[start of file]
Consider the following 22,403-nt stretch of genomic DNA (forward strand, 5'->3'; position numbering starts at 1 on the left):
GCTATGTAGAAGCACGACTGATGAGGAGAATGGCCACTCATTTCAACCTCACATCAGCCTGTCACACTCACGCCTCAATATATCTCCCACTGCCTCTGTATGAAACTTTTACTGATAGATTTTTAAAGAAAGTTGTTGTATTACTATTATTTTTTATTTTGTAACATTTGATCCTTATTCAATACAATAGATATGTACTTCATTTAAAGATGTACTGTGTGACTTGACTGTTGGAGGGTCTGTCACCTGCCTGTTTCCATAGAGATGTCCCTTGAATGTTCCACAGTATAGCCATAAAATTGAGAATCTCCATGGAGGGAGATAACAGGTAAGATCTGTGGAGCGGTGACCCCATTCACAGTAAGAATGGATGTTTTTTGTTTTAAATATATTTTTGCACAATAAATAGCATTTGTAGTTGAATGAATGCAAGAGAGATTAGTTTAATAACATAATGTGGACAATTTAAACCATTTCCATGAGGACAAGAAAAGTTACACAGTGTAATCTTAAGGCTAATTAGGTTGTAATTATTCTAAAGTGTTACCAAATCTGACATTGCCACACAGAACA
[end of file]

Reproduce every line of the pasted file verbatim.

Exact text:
Consider the following 22,403-nt stretch of genomic DNA (forward strand, 5'->3'; position numbering starts at 1 on the left):
GCTATGTAGAAGCACGACTGATGAGGAGAATGGCCACTCATTTCAACCTCACATCAGCCTGTCACACTCACGCCTCAATATATCTCCCACTGCCTCTGTATGAAACTTTTACTGATAGATTTTTAAAGAAAGTTGTTGTATTACTATTATTTTTTATTTTGTAACATTTGATCCTTATTCAATACAATAGATATGTACTTCATTTAAAGATGTACTGTGTGACTTGACTGTTGGAGGGTCTGTCACCTGCCTGTTTCCATAGAGATGTCCCTTGAATGTTCCACAGTATAGCCATAAAATTGAGAATCTCCATGGAGGGAGATAACAGGTAAGATCTGTGGAGCGGTGACCCCATTCACAGTAAGAATGGATGTTTTTTGTTTTAAATATATTTTTGCACAATAAATAGCATTTGTAGTTGAATGAATGCAAGAGAGATTAGTTTAATAACATAATGTGGACAATTTAAACCATTTCCATGAGGACAAGAAAAGTTACACAGTGTAATCTTAAGGCTAATTAGGTTGTAATTATTCTAAAGTGTTACCAAATCTGACATTGCCACACAGAACA